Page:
All the news that is not fit to print, Fark.com, a great site for finding out the latest news of the weird. I've mentioned this site before in my blog and it really is worth checking out. The articles that readers submit can range from tragic to comically bizarre. The photoshop contests are usually a treat as well.

And if you're the mellow type, or just feeling a little blue, try Cute Overload, a website dedicated to cute pictures of fuzzy widdle animals. Kittens? check. Fuzzy bunnies? check. Puppies? you got it in spades.

That outta keep you busy. If you know some really cool links, let me know.

Wednesday, July 25, 2007

Random bits

I was reading a book on Salvador Dali (with lots of pictures of his work) before going to bed last night. Big mistake - I had the weirdest dreams about melting figures and stuff. So make a mental note to yourself: don't read about Dali before sleeping.

French people really do appreciate it when you try to speak to them in French, even if you mess it up somewhat. While in Paris at least three times people complemented me on my French or me trying to use it. How many times have you seen anyone compliment somebody for trying to speak English? So I will make an extra effort to try to learn a bit of the local language when I go travelling (which means I need to brush up more on my Arabic).

Tonight I'm going out with a few people to a local restaurant for a Dosa Festival. Essentially, you sit down and eat lots of Dosas. Sounds good to me! I love crepes. (Not sure about having it with pickles though).

The humidity here has finally started to ramp up, now every time you go outside it feels like stepping into a sauna. It'll probably stay this way until late October. I can't say I enjoy it much as it gets so humid you just don't want to be outside for long. Gotta plan my next getaway, maybe the first week in September.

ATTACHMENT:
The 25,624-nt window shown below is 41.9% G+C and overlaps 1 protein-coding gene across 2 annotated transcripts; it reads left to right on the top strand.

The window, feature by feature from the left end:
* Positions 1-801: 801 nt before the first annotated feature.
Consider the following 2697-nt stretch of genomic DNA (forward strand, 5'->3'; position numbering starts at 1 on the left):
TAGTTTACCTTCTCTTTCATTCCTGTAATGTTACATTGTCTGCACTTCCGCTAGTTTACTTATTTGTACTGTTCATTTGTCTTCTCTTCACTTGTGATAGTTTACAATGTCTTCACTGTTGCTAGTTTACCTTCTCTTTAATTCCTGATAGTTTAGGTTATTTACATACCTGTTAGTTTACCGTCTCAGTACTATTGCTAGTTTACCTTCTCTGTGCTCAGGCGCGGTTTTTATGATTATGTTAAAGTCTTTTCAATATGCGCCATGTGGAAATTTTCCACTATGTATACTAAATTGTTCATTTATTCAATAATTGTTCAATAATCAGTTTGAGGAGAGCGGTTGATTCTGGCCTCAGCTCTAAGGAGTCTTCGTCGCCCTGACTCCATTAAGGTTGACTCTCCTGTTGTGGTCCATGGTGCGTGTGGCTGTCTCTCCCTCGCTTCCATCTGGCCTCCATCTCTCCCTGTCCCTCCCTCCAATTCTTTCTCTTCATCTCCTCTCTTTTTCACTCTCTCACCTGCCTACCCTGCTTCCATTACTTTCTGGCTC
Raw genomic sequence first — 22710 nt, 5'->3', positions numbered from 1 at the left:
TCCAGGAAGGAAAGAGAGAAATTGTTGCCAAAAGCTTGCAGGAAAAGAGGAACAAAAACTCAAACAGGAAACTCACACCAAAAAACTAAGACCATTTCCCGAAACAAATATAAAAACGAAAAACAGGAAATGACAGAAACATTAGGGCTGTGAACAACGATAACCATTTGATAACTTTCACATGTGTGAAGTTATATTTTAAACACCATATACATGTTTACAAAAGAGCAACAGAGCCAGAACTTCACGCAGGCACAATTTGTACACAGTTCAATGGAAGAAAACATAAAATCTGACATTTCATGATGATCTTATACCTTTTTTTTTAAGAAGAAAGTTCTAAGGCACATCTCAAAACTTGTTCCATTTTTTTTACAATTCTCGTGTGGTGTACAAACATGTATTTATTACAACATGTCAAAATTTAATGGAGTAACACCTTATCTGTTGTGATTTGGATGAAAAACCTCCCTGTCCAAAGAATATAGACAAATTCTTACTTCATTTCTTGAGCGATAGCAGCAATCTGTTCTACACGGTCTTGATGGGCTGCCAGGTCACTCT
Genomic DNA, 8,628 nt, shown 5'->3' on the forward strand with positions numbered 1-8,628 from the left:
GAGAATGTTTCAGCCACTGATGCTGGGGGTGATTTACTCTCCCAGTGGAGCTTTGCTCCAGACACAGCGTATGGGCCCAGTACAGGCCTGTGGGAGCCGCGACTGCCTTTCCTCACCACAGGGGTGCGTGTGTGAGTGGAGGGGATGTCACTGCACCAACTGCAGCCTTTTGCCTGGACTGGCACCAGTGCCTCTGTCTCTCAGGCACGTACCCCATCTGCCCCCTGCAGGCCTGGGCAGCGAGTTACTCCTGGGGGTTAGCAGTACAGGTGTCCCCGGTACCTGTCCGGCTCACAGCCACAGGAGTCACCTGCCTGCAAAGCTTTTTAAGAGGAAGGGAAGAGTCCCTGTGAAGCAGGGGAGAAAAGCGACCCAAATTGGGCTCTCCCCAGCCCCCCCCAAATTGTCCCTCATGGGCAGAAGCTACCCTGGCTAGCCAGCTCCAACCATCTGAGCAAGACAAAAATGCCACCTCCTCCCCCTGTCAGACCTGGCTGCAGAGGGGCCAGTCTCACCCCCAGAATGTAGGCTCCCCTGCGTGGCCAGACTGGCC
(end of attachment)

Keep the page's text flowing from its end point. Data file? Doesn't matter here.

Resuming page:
Sunday, July 22, 2007

London vs. Paris

Okay so how was the trip? Which city did I like better? Well, I figured I'd do a itemized list of things to compare the two cities on, almost like a competition:

Overall look: London has an interesting mix of buildings both old and new but Paris retains much of its architectural charm. Neighbourhood after neighbourhood looks like it is from the late 19th-early 20th century, with four or five storey apartment buildings side by side with the shuttered windows etc. By keeping the architecture consistent the streets of Paris retain a lot of charm.

Winner: Paris

Cleanliness: Both cities were not immaculate of course but the parks were well-maintained even though busy streets were a little grungy. Overall things were relatively good considering they are both major cities. I had heard that in Paris there are dog droppings everywhere but I didn’t find that to be the case at all.

Winner: I’ll give this one a tie, both cities were fine.

Air quality: Both cities had some air quality problems due to all of the cars but there was something else with the air in London – blowing my nose would result in a tinge of grey, something that didn’t occur in Paris. I also saw a number of bicycle riders in London wearing masks/filters, something I never saw in Paris.

Winner: Paris